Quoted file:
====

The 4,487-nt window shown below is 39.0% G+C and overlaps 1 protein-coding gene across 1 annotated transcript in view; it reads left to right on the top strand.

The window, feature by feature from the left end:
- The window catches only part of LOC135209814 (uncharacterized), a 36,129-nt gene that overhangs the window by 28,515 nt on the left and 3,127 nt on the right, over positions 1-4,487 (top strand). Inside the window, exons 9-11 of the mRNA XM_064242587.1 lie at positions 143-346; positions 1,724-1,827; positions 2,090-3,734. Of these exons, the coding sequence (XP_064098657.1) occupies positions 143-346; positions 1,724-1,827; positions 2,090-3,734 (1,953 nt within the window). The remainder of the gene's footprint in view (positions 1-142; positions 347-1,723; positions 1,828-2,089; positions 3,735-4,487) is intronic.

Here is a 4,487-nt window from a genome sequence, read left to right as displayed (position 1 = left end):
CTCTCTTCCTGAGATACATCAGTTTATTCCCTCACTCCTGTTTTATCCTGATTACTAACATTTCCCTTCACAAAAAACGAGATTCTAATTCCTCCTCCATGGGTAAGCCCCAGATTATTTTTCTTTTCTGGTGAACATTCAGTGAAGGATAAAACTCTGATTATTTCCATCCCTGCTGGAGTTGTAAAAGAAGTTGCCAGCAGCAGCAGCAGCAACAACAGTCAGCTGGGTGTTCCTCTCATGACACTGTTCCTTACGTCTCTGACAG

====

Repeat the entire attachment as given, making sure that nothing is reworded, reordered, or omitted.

The 4,487-nt window shown below is 39.0% G+C and overlaps 1 protein-coding gene across 1 annotated transcript in view; it reads left to right on the top strand.

The window, feature by feature from the left end:
- The window catches only part of LOC135209814 (uncharacterized), a 36,129-nt gene that overhangs the window by 28,515 nt on the left and 3,127 nt on the right, over positions 1-4,487 (top strand). Inside the window, exons 9-11 of the mRNA XM_064242587.1 lie at positions 143-346; positions 1,724-1,827; positions 2,090-3,734. Of these exons, the coding sequence (XP_064098657.1) occupies positions 143-346; positions 1,724-1,827; positions 2,090-3,734 (1,953 nt within the window). The remainder of the gene's footprint in view (positions 1-142; positions 347-1,723; positions 1,828-2,089; positions 3,735-4,487) is intronic.

Here is a 4,487-nt window from a genome sequence, read left to right as displayed (position 1 = left end):
CTCTCTTCCTGAGATACATCAGTTTATTCCCTCACTCCTGTTTTATCCTGATTACTAACATTTCCCTTCACAAAAAACGAGATTCTAATTCCTCCTCCATGGGTAAGCCCCAGATTATTTTTCTTTTCTGGTGAACATTCAGTGAAGGATAAAACTCTGATTATTTCCATCCCTGCTGGAGTTGTAAAAGAAGTTGCCAGCAGCAGCAGCAGCAACAACAGTCAGCTGGGTGTTCCTCTCATGACACTGTTCCTTACGTCTCTGACAG